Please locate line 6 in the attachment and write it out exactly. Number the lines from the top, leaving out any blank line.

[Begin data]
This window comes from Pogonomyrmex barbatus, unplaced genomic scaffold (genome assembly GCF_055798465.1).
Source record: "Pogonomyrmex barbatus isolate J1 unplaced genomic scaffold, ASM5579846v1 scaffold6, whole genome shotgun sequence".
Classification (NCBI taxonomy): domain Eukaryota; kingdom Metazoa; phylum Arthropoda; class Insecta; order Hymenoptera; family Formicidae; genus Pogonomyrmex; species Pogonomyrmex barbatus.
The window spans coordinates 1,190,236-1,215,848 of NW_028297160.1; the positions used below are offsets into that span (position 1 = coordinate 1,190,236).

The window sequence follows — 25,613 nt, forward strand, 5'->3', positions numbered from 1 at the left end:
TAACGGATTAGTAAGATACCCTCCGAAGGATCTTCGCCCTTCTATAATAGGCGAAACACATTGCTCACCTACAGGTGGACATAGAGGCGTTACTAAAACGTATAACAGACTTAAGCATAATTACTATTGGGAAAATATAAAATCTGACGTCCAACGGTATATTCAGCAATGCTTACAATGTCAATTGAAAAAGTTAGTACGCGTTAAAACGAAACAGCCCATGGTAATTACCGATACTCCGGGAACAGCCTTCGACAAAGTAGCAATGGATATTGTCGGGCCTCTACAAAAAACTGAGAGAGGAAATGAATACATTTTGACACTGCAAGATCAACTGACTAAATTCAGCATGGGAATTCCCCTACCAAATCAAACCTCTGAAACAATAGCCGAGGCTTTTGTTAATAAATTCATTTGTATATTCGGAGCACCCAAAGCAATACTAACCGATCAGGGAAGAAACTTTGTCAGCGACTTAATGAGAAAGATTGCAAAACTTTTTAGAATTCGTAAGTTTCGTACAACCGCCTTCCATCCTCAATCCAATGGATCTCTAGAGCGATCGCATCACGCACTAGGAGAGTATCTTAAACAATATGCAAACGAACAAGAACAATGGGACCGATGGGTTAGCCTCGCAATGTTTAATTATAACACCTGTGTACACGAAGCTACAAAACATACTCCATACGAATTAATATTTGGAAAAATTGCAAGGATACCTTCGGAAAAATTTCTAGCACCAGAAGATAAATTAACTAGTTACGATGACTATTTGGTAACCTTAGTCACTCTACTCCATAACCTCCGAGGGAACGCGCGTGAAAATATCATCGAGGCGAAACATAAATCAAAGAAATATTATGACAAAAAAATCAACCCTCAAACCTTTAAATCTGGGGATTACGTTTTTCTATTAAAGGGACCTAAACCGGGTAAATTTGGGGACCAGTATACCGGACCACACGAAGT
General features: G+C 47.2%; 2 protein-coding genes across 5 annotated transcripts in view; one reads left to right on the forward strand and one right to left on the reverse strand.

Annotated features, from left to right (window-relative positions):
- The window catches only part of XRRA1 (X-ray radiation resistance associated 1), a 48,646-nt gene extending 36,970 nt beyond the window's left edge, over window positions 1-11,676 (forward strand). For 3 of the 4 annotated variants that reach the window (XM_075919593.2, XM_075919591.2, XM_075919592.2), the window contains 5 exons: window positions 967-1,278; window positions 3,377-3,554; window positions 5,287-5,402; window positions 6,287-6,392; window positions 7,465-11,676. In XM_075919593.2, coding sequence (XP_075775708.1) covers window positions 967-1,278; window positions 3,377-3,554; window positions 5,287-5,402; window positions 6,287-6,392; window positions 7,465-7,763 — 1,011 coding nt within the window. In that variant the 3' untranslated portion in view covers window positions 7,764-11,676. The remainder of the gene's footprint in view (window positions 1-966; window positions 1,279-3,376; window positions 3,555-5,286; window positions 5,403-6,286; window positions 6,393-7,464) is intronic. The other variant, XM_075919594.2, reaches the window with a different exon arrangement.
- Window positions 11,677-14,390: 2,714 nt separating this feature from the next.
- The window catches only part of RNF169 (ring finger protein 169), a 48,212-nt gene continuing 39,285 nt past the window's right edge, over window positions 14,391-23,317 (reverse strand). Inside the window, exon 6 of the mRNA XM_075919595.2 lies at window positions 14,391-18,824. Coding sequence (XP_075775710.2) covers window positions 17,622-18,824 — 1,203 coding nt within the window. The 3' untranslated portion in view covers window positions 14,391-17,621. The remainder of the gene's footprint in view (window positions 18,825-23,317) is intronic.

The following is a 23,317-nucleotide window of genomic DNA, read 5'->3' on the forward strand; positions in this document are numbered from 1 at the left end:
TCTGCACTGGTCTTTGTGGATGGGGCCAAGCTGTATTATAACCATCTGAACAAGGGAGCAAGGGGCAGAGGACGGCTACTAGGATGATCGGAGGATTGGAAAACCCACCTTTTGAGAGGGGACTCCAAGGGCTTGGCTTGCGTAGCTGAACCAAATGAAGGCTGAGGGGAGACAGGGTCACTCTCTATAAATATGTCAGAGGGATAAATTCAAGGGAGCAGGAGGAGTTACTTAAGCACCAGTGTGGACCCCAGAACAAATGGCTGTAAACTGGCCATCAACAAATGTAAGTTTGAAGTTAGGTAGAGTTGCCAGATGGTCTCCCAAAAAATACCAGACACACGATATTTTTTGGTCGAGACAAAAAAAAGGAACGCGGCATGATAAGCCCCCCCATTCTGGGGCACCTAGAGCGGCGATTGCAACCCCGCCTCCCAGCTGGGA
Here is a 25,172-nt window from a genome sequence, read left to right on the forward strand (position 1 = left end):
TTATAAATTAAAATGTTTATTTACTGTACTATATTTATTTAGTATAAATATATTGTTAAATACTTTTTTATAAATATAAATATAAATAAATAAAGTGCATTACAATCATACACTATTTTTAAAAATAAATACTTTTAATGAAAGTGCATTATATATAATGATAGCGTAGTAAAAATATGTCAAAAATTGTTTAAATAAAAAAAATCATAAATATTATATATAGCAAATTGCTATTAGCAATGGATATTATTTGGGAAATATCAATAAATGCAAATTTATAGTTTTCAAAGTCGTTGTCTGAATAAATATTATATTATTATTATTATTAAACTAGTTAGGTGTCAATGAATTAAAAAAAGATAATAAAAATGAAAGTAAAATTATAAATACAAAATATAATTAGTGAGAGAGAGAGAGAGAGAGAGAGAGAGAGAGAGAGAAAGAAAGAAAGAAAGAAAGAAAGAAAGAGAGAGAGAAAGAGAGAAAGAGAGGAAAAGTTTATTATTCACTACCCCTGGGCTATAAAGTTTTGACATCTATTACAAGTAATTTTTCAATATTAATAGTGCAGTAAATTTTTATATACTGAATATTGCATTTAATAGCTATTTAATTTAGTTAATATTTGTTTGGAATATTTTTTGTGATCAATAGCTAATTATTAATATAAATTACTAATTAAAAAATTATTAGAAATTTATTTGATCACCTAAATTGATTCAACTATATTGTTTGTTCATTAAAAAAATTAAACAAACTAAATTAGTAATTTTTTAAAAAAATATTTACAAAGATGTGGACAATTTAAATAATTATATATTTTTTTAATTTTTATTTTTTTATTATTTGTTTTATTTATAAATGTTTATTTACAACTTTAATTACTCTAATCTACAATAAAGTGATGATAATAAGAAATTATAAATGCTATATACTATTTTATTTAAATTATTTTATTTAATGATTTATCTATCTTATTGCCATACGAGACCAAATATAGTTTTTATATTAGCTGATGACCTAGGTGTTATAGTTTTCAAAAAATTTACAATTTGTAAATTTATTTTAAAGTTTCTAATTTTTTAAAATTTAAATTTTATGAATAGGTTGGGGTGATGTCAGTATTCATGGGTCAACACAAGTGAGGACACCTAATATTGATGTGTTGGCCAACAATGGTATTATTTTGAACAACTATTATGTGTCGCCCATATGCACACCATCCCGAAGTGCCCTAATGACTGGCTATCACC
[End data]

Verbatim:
TAACGGATTAGTAAGATACCCTCCGAAGGATCTTCGCCCTTCTATAATAGGCGAAACACATTGCTCACCTACAGGTGGACATAGAGGCGTTACTAAAACGTATAACAGACTTAAGCATAATTACTATTGGGAAAATATAAAATCTGACGTCCAACGGTATATTCAGCAATGCTTACAATGTCAATTGAAAAAGTTAGTACGCGTTAAAACGAAACAGCCCATGGTAATTACCGATACTCCGGGAACAGCCTTCGACAAAGTAGCAATGGATATTGTCGGGCCTCTACAAAAAACTGAGAGAGGAAATGAATACATTTTGACACTGCAAGATCAACTGACTAAATTCAGCATGGGAATTCCCCTACCAAATCAAACCTCTGAAACAATAGCCGAGGCTTTTGTTAATAAATTCATTTGTATATTCGGAGCACCCAAAGCAATACTAACCGATCAGGGAAGAAACTTTGTCAGCGACTTAATGAGAAAGATTGCAAAACTTTTTAGAATTCGTAAGTTTCGTACAACCGCCTTCCATCCTCAATCCAATGGATCTCTAGAGCGATCGCATCACGCACTAGGAGAGTATCTTAAACAATATGCAAACGAACAAGAACAATGGGACCGATGGGTTAGCCTCGCAATGTTTAATTATAACACCTGTGTACACGAAGCTACAAAACATACTCCATACGAATTAATATTTGGAAAAATTGCAAGGATACCTTCGGAAAAATTTCTAGCACCAGAAGATAAATTAACTAGTTACGATGACTATTTGGTAACCTTAGTCACTCTACTCCATAACCTCCGAGGGAACGCGCGTGAAAATATCATCGAGGCGAAACATAAATCAAAGAAATATTATGACAAAAAAATCAACCCTCAAACCTTTAAATCTGGGGATTACGTTTTTCTATTAAAGGGACCTAAACCGGGTAAATTTGGGGACCAGTATACCGGACCACACGAAGT